I can remember another instance of someone claiming that they were telekinetic except that this one was proved false pretty quickly. There was some mentalist that claimed to be able to bend spoons with his mind. There are a number of videos of him performing this feat. It was shown that he actually just had really strong thumbs and he was able to bend the spoon even when he was holding it at its base. Cool trick but definitely not telekinetic.

In spite of all the tricksters out there I really want to believe that this is possible. The paranormal has always fascinated me and I think there is a lot about the world that we don't know about.


When I was a kid my number one dream was to be telekinetic. Some kids want to be able to fly, others want to turn invisible or be able to breath under water but I always wanted to be able to move things with my mind.

I can actually remember the first time this desire popped into my head. I was probably 10 years old and I had just learned about telekinesis from a program on TV. I went outside and looked up into the sky and the Goodyear blimp just happened to be floating past. I though about how cool it would be if I could pull the blimp out of the sky and have it land in my front yard. After that I was thinking about telekinesis all the time.


@nony - The article says that sometimes the telekinesis happens quickly in real life. Perhaps people are confusing telekinesis with adrenalin.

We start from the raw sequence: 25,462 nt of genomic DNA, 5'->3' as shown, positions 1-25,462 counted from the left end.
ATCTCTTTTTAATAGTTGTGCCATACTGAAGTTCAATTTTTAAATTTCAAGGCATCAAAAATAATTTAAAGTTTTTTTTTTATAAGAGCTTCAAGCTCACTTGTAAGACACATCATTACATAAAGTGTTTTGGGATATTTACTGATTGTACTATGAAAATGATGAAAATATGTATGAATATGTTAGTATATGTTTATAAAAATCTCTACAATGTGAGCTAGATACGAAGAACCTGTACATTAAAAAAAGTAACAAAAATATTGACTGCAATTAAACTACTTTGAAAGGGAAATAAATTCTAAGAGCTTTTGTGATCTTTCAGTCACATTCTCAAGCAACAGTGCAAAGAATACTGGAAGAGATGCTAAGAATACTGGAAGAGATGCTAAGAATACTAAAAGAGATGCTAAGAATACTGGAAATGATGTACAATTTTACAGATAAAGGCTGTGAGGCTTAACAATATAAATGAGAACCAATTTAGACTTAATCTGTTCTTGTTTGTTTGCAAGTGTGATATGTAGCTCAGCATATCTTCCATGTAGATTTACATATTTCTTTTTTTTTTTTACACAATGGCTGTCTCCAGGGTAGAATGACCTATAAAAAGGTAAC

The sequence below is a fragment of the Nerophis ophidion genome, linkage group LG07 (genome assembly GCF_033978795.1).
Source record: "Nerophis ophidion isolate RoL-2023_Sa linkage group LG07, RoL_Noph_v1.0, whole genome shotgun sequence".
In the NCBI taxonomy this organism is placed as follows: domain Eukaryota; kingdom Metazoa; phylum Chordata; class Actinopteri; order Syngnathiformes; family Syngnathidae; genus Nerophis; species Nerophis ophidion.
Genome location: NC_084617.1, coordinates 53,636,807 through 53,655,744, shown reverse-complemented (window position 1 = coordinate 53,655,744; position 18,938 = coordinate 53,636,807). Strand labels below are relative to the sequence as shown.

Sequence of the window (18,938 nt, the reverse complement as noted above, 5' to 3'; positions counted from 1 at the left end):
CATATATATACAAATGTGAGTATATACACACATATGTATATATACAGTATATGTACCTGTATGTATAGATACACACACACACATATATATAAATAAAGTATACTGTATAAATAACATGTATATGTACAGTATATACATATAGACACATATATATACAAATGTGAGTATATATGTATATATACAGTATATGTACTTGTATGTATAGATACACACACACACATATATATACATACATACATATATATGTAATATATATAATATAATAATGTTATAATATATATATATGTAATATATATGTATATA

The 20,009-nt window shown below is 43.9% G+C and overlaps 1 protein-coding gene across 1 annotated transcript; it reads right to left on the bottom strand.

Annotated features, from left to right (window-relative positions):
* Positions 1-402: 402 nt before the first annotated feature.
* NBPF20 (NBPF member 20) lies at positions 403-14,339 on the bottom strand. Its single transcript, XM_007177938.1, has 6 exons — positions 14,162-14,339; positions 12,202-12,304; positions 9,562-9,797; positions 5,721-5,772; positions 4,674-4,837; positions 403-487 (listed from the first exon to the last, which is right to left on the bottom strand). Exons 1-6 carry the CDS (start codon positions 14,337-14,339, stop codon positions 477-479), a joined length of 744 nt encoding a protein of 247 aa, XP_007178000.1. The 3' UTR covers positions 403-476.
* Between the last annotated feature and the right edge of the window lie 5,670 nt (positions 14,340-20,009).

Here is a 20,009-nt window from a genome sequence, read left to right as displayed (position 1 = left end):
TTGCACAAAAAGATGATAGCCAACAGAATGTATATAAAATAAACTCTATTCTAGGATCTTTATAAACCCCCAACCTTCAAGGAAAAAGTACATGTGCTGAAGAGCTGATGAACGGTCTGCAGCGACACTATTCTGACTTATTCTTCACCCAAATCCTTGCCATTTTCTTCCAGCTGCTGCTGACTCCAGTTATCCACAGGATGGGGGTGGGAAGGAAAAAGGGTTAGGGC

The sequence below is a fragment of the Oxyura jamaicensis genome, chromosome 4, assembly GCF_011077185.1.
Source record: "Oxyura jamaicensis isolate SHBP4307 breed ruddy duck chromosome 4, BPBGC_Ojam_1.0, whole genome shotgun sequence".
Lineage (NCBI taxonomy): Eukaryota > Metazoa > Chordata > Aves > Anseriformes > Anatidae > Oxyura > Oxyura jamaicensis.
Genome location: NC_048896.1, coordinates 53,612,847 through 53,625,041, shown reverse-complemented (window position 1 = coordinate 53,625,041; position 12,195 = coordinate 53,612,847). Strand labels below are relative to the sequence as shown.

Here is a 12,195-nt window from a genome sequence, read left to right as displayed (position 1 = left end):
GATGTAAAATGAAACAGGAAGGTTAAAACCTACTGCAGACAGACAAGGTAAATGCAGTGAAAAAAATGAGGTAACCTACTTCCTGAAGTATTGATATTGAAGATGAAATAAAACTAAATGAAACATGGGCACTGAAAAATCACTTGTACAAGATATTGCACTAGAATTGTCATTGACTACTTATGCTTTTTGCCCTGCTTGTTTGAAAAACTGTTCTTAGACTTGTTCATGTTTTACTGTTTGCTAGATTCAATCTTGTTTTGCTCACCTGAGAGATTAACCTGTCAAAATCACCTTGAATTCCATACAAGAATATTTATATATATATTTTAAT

I am referring to real life examples of sudden emergencies where people are called upon to use superhuman strength, like lifting a car with a person trapped beneath it.

I’ve heard of these stories and scientists seem to accept these adrenalin rush examples as being real. Another witness to such a scene may mistakenly think that supernatural powers - in this case telekinesis – are involved.

I am on the fence about psychic capabilities myself. But I do think that scientific explanations can be given for seemingly other worldly demonstrations of ability.


@Charred - Personally, I do believe in psychic abilities and as a matter of fact, believe that this ability is innate. We all have it; it just needs to be tapped.

I don’t claim to know how to do that. I think the real psychics have spent a lot of time in meditation and practice of their art. As for your example, reading one article and attempting to pull off a psychic demonstration in thirty minutes is not sufficient.

I think you would have to give yourself wholeheartedly to the study and application of psychic principles to get it to work. It’s like weight lifting or any other exercise, physical or academic. You need to give yourself to constant study and practice.


A long time ago, back when I was a teenager, I bought an issue of a tabloid because it had an article on telekinetic powers.

The article supposedly showed you how to bend a spoon. I followed all of the instructions, focused my mind on that spoon with intense concentration, and could never get it to bend – or even move. After about thirty minutes, I gave up.

Since then, I have more or less become a skeptic about all things psychic. Yes, it is fun to watch these things demonstrated in movies but I very much doubt that these things happen in real life.

I don’t doubt miracles, which are instances of divine intervention into emergency situations, but I do doubt that ordinary people have psychic abilities of any kind that can be demonstrably proven. All evidence has been anecdotal so far.